Boston Batters Baltimore Bullpen in Eighth Inning
Both Orioles starter Brad Bergesen and Tim Wakefield dominated at times (Bergesen in the first and second, Wakefield in the third and fourth), but at other times they were anything but, setting up a 7-7 tie heading into the eighth inning. Darnell McDonald drew a pinch-hit walk off reliever Mike Gonzalez, moved to second on a Marco Scutaro single, then to third on a Jacoby Ellsbury walk. Scutaro and Ellsbury saw a combined 17 pitches in their at-bats.
Mark Worrell relieved Gonzalez with one out and the bases loaded, but he fared no better than Gonzalez. Dustin Pedroia bounced a 3-2 pitch off the right-field wall to plate two, then Kevin Youkilis knocked in two more by taking the first pitch he saw back up the middle.
Chris Jakubauskas was brought in to stop the bleeding, but instead he continued Baltimore’s downward slide. Josh Reddick walked on four pitches to re-load the bases, then Crawford singled to right to drive in Adrian Gonzalez, whom Worrell had intentionally walked. McDonald capped the eight-run inning by doubling down the third-base line, clearing the bases and putting the Red Sox up 15-7. The Red Sox sent 12 men to the plate in the eighth and scored 8 runs.
Crawford 2-5 in Return
Crawford entered Monday’s game 4-10 against Bergesen, making Bergesen an excellent pitcher to face in his first game back. Crawford grounded out to second on a 3-2 pitch in the top of the second, but singled up the middle to lead off the fourth. Crawford later scored from second when Scutaro’s grounder went through Orioles first basemen Derrek Lee‘s legs and into right field. The run put the Red Sox up 4-2, and Scutaro would score on an Ellsbury sacrifice fly to make it 5-2.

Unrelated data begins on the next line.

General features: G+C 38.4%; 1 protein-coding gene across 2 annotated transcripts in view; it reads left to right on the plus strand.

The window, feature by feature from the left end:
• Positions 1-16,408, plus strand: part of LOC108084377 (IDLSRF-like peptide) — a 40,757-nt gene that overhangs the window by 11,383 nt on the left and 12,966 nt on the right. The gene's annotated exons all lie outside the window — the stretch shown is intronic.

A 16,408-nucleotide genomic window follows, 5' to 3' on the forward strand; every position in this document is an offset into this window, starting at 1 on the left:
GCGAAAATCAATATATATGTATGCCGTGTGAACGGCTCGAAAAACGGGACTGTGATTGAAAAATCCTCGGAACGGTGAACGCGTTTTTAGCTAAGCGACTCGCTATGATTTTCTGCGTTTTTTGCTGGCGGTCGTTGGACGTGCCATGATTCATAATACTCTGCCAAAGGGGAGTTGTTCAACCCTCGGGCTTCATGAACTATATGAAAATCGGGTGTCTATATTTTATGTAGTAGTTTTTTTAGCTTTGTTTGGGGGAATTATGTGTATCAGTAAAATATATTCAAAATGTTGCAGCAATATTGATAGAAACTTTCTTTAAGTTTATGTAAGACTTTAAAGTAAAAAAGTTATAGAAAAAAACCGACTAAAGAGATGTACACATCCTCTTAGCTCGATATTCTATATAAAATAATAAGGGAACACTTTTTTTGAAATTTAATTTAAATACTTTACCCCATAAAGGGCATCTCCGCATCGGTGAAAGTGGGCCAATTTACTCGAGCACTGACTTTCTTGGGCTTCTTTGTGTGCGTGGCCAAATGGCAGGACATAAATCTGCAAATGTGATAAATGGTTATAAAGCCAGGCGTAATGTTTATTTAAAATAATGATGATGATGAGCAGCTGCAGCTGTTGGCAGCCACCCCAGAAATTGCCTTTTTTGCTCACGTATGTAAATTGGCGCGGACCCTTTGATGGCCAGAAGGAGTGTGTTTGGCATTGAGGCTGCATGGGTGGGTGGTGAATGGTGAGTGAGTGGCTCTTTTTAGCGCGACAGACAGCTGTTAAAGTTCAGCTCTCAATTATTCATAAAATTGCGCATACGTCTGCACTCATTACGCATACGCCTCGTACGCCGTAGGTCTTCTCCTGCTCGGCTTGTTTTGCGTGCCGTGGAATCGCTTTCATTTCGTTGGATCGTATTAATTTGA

Crawford showed no problems with base running Monday night, trying to steal second in the top of the fourth on a pitch that Jarrod Saltalamacchia singled, and sprinting down the first-base line in the seventh to try to beat out a soft grounder to second. Crawford was called out on a play that could have gone either way.
Crawford also flew out to center field in the fifth. He caught or fielded every ball hit to left field.
Wakefield Can’t Hold Lead, Bullpen Takes Over
Wakefield recorded the first two outs of the bottom of the first easily, but then gave up back-to-back singles. Lee then took the second pitch he saw to deep center. The hit’s trajectory must have confused Reddick, who took a very poor route to the ball, getting fully turned around before the ball bounced off the wall behind him. Two runs scored, and Lee made it all the way to third.
The Red Sox took the lead back in the top of the third, with Saltalamacchia homering before the Red Sox hit four consecutive singles. Pedroia’s plated Scutaro to tie the game and extend Pedroia’s hitting streak to 16 games, and Gonzalez’s plated Ellsbury (3-4 as a DH with three runs, an RBI and a walk) to put Boston up 3-2. Reddick’s fifth-inning home run extended the lead to 6-2 after Boston’s two-run fourth.
Wakefield was in line for his 199th win, but two-run and solo home runs to J.J. Hardy and Adam Jones in the fifth cut Boston’s lead to one, then DH Nolan Reimold doubled to left with the bases loaded to give the Orioles a 7-6 lead. Wakefield exited the game one out shy of qualifying for the decision. Because of two passed balls by Saltalamacchia, only three of the seven runs Wakefield allowed were earned.
With Wakefield unable to finish the fifth, the Red Sox turned to Dan Wheeler, who rose to the challenge, stranding both inherited base-runners. Wheeler went 2.1 innings and allowed just a walk. He picked up his second win of the season and helped minimize bullpen usage on a night devoid of fresh arms. Mike Gonzalez took the loss, but it was Worrell who allowed all three of Gonzalez’s base-runners to score.
The Red Sox tied the game in the top of seventh when Youkilis singled off Jason Berken to drive in Ellsbury, who had singled off Troy Patton.
Randy Williams struggled through the eighth, giving up three runs on three hits, a walk and a strikeout, but Franklin Morales struck out the side in a perfect ninth to secure the win.